By Mike Stone
WASHINGTON (Reuters) – A U.S. government shutdown will stall new defense department contracts and ultimately increase the costs of weapons, creating even more budgetary headaches as lawmakers grapple with a government funding crisis.
Defense companies and Pentagon officials lamented the potential federal spending woes, saying it will hurt small suppliers who feed into weapons production while hitting bigger firms when the contract process is put on hold.
Congress has been struggling for months to agree on long-term government funding levels that may also include protections from deportation for 700,000 young undocumented immigrants. The federal government is operating on a third temporary funding measure since the new fiscal year began in October.
While the impact of the shutdown will be felt across the government, the Pentagon has the biggest portion of discretionary spending in the federal budget and is closely watched given its role in national security.
Since weapons makers can pass along some costs from a government shutdown on to the Department of Defense, according to the Secretary of the Navy, the prospect for higher procurements costs over the long term is very real.
Navy Secretary Richard Spencer told Reuters a shutdown sends the “signal that we’re going to interrupt cash flow, that’s devastating to industry. That does us no good whatsoever.” He added that the increased costs “come back to us in the form of more expensive equipment.”
The Pentagon’s largest supplier, Lockheed Martin Corp, told Reuters in a statement that “a government shutdown could result in costly schedule delays and breaks in production that will increase overall program costs and interrupt the delivery of critical equipment to our customers.”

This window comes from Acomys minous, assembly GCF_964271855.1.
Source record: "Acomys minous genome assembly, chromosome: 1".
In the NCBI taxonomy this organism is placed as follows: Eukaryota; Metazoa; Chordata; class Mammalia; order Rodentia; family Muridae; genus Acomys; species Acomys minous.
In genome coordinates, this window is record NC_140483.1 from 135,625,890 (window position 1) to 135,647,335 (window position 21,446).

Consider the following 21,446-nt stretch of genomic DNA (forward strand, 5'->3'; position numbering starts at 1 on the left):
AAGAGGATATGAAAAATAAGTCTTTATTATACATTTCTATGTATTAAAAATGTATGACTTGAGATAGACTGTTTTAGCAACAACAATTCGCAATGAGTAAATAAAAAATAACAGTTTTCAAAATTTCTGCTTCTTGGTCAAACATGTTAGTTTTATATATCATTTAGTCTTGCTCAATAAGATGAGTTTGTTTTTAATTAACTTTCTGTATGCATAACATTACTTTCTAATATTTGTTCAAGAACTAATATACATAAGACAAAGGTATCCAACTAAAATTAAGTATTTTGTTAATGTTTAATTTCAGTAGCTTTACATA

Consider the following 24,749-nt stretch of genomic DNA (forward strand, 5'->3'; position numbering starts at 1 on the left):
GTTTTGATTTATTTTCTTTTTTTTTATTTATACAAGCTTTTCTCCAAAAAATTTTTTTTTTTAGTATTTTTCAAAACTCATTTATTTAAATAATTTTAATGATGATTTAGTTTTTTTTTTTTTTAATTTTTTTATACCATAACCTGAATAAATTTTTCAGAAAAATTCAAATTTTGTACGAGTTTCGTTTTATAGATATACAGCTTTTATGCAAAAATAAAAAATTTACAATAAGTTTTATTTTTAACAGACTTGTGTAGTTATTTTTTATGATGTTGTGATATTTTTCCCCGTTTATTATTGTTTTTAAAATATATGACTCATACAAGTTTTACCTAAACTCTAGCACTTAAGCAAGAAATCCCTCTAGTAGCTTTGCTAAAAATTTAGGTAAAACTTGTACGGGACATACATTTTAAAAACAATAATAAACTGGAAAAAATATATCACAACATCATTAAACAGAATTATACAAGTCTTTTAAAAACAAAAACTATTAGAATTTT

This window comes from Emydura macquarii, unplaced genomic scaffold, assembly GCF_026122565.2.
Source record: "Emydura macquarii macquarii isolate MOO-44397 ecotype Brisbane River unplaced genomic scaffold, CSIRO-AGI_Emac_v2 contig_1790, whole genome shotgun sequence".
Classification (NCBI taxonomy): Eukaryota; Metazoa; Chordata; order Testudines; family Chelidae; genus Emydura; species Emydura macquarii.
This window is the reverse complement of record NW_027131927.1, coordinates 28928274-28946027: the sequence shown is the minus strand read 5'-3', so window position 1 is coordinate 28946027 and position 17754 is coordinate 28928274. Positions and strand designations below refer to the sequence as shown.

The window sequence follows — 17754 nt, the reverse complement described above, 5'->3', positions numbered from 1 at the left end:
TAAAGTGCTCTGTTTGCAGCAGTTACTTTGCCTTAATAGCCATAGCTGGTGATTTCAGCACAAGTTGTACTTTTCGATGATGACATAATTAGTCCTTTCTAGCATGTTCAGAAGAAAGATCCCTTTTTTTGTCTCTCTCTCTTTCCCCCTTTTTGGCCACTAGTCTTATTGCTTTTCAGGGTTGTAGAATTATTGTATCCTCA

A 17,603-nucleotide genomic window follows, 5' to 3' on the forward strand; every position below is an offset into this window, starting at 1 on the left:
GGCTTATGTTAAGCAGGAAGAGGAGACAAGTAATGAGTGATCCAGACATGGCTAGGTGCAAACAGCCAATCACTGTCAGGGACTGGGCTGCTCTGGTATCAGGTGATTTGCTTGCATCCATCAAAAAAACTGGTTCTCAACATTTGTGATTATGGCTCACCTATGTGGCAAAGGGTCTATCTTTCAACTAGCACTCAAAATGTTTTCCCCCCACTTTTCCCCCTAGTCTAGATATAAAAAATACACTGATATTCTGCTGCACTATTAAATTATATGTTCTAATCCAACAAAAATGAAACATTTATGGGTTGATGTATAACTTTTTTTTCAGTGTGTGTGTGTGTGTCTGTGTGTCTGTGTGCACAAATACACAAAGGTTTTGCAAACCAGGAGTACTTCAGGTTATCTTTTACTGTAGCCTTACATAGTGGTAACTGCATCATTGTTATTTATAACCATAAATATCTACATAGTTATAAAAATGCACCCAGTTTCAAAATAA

Depending on the length of the shutdown it could cost hundreds of millions of dollars for the Pentagon, or even billions government-wide in terms of legal disputes over contracts, procurement delays and downstream litigation costs said Franklin Turner, a partner in the government contracts and export control practice at McCarter & English LLP.
While the Navy’s biggest shipbuilder, Huntington Ingalls Industries, said the near-term impact would be “minimal”, its nearly 5,000-strong supply chain would likely feel the most impact because the lack of a federal budget creates uncertainty. That in turn inhibits their ability to hire and make capital investments.
During a 16-day shutdown in 2013, small business contracts with the Department of Defense dropped by almost one-third and spending dropped 40 percent, according to Office of Management and Budget.
The Pentagon’s former chief weapons buyer Frank Kendall said “Industry may bear some of these costs, but will pass as much of those costs to the taxpayers as possible.” Kendall, who is currently an advisor with Renaissance Strategic Advisors, worked through the 2013 shutdown.
(Reporting by Mike Stone in Washington; Editing by Chris Sanders and James Dalgleish)